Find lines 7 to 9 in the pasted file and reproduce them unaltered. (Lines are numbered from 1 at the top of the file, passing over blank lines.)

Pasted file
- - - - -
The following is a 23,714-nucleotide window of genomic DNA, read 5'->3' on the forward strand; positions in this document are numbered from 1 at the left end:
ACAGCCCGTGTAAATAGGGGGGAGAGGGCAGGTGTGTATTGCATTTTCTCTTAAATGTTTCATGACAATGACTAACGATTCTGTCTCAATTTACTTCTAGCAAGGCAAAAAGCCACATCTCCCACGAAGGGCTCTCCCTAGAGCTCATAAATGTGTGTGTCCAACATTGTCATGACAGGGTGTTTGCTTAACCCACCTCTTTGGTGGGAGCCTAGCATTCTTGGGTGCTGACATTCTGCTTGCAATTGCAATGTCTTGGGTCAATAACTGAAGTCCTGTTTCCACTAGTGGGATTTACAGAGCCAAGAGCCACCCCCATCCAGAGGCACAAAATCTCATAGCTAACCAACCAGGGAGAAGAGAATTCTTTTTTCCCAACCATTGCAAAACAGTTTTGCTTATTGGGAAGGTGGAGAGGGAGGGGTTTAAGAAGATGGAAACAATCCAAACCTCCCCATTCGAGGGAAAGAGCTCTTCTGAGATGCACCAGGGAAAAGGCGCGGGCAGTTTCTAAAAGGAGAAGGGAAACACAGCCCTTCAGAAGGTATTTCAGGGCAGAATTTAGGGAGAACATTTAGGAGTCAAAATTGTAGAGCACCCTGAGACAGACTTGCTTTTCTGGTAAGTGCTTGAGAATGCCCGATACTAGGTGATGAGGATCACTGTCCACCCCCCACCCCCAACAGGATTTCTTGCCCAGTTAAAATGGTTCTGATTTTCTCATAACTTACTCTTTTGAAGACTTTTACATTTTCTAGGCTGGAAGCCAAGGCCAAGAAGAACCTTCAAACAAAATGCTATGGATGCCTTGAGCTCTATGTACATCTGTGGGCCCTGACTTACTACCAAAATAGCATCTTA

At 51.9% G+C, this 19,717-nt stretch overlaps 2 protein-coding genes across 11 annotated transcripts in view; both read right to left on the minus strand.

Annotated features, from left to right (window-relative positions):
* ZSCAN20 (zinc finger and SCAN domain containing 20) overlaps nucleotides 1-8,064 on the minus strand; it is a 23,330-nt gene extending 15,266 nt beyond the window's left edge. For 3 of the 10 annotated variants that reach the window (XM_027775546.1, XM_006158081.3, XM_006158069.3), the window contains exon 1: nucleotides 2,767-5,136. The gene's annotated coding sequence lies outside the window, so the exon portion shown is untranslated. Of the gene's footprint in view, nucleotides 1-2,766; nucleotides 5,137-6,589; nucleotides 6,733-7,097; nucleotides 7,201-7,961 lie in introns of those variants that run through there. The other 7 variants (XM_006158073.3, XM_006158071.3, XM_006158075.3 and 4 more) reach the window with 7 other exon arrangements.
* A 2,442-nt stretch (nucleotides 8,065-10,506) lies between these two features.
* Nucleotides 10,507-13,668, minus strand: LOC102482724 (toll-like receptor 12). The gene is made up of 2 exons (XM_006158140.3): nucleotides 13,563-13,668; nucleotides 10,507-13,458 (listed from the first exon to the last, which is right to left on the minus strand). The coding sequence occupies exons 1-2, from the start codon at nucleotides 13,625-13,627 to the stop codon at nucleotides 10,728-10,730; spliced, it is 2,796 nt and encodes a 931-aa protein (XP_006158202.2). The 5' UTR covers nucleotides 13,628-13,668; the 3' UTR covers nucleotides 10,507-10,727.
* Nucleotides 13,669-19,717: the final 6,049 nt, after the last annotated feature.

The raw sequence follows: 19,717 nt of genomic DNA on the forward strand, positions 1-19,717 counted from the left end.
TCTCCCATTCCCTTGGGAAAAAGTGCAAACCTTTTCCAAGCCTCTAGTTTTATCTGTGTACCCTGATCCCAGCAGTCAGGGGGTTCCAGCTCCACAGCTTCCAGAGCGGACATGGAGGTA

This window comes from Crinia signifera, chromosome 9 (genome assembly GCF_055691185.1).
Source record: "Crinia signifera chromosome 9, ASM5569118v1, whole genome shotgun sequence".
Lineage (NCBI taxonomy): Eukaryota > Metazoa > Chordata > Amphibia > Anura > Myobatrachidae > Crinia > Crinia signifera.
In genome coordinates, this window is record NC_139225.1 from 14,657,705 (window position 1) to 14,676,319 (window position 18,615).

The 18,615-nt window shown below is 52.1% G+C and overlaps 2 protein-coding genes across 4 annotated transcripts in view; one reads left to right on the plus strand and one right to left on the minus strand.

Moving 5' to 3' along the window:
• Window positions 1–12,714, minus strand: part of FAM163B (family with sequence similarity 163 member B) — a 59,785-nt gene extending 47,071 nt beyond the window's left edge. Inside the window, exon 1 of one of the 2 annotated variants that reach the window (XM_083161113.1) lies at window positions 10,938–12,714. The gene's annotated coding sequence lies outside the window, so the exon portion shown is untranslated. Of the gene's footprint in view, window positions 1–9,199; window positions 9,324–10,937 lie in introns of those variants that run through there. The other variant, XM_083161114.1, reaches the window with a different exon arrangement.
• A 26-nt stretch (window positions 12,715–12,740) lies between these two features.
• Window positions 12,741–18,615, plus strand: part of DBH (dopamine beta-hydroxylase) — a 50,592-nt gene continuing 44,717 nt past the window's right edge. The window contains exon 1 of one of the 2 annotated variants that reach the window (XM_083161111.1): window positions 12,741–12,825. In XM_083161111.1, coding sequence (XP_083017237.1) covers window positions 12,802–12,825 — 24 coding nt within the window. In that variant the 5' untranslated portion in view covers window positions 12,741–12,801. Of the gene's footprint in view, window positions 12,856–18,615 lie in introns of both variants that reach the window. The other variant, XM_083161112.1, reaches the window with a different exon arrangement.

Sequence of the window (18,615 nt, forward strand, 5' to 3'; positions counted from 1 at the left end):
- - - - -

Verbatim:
* Nucleotides 10,507-13,668, minus strand: LOC102482724 (toll-like receptor 12). The gene is made up of 2 exons (XM_006158140.3): nucleotides 13,563-13,668; nucleotides 10,507-13,458 (listed from the first exon to the last, which is right to left on the minus strand). The coding sequence occupies exons 1-2, from the start codon at nucleotides 13,625-13,627 to the stop codon at nucleotides 10,728-10,730; spliced, it is 2,796 nt and encodes a 931-aa protein (XP_006158202.2). The 5' UTR covers nucleotides 13,628-13,668; the 3' UTR covers nucleotides 10,507-10,727.
* Nucleotides 13,669-19,717: the final 6,049 nt, after the last annotated feature.

The raw sequence follows: 19,717 nt of genomic DNA on the forward strand, positions 1-19,717 counted from the left end.